HSRAANZ Webinar – How does the cost of medicines to patients influence the use of guidelines-based medicines for asthma in Australia?
Presenter – Tracey Laba, Associate Professor, Centre for Health Economics Research and Evaluation, UTS
Thursday 15 August 2019 at 11:00am Sydney, Melbourne, Canberra
In Australia, one in 9 people are affected by asthma. Over $AUD600 million was spent on asthma in 2008-9 with half of this spend attributed to prescribed medicines.
Most Australians with asthma are prescribed inhaled corticosteroids (ICS) in a fixed dose combination inhaler with a long-acting beta agonist (ICS-LABA) to control their disease despite guidelines reserving ICS-LABAs for uncontrolled and more severe disease. ICS-LABAs are more expensive than ICS-alone inhalers for the Australian federal government - which subsidises the costs of medicines for Australians- and for patients, who pay a fixed co-payment with each medicine dispensed. Collectively, there is a strong clinical and financial argument to shift utilisation patterns towards ICS-alone therapy in Australia. Yet the impact of cost on the use of asthma medicines in Australia was unclear.
The aim of this project was to improve the guidelines-recommended use of ICS-containing medicines in Australia, conducted in partnership with key stakeholders including respiratory and primary care clinicians, a peak asthma advocacy group, the National Prescribing Service (NPS), and academics. Using quantitative and qualitative methods, including DCE, we found that half of adults and one-third of children with asthma underused their asthma medicines because of cost, and out-of-pocket costs were important when choosing between ICS and ICS-LABA. At the same time, few clinicians appear to be discussing costs with patients, and most were unaware that costs could be an issue in the use of asthma medicines.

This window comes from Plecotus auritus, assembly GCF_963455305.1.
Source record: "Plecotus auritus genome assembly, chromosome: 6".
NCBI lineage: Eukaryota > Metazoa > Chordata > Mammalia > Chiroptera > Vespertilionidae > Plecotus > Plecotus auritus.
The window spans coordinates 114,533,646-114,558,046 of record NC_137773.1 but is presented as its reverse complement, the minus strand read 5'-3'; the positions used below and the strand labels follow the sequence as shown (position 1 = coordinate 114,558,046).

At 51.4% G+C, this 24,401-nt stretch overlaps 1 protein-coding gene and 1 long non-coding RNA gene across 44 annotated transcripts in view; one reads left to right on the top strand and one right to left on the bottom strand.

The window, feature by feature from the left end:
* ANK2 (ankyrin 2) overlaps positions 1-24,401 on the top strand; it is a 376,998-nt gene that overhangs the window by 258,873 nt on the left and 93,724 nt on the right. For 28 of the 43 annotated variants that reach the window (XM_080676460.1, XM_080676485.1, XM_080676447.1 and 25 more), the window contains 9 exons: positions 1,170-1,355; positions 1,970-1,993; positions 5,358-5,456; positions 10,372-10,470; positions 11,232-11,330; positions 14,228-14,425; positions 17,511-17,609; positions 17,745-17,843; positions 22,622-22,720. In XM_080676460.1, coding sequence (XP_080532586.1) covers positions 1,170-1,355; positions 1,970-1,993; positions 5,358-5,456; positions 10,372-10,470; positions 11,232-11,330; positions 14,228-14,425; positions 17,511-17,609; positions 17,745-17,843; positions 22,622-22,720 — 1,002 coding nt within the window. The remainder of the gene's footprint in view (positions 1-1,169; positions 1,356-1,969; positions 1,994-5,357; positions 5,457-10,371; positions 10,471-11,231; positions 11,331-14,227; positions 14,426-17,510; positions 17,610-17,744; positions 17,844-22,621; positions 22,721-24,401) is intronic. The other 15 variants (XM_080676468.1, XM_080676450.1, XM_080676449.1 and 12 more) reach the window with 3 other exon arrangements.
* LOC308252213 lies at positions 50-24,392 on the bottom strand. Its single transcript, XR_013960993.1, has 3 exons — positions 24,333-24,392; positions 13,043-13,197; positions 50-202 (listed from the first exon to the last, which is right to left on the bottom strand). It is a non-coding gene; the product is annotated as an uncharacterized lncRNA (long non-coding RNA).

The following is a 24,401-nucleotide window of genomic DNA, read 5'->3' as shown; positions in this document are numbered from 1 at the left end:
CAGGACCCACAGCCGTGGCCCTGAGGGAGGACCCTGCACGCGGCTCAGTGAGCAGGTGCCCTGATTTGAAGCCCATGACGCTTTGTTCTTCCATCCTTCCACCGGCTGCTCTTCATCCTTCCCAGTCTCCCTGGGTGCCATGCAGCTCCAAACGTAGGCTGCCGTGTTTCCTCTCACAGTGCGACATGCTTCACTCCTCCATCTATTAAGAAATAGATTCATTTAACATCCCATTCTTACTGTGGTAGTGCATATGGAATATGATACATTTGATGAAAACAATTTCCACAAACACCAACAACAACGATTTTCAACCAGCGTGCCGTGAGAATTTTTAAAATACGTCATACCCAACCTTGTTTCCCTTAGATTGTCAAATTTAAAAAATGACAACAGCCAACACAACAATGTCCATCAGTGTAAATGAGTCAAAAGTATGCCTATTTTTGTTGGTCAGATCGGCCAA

Tracey is an Associate Professor with the Centre for Health Economics Research and Evaluation (CHERE), a NHMRC Early Career (Sidney Sax) Fellow and registered pharmacist. Over the last 10 years, using an overarching health economics, drug utilisation and policy lens, Tracey has developed a vibrant research program that aims to improve health, especially among disadvantaged populations through better use of high-value medicines for non-communicable diseases. Prior to joining CHERE, Tracey was a senior research fellow at The George Institute for Global Health, UNSW and the Menzies Centre for Health Policy, University of Sydney, and held an honorary postdoctoral research fellow appointment at The University of British Columbia, Canada where she spent two years establishing ongoing collaborations with leading health economists and pharmacoepidemiologists. She received her PhD from The University of Sydney (2014), was a University Medallist (BPharm, University of Sydney, 2004) and has worked as a clinical pharmacist in the hospital and community pharmacy settings as well as in pharmaceutical industry. Tracey is the first health economist elected onto the inaugural Professional Advisory Council to Asthma Australia, and the first person (outside the PBAC chair) to be an appointed member on both the drug utilisation and the economics subcommittees, which provide expert advice about drug utilisation and health economics to the Pharmaceutical Benefits Advisory Committee – Australia’s world-leading Health Technology Assessment agency.
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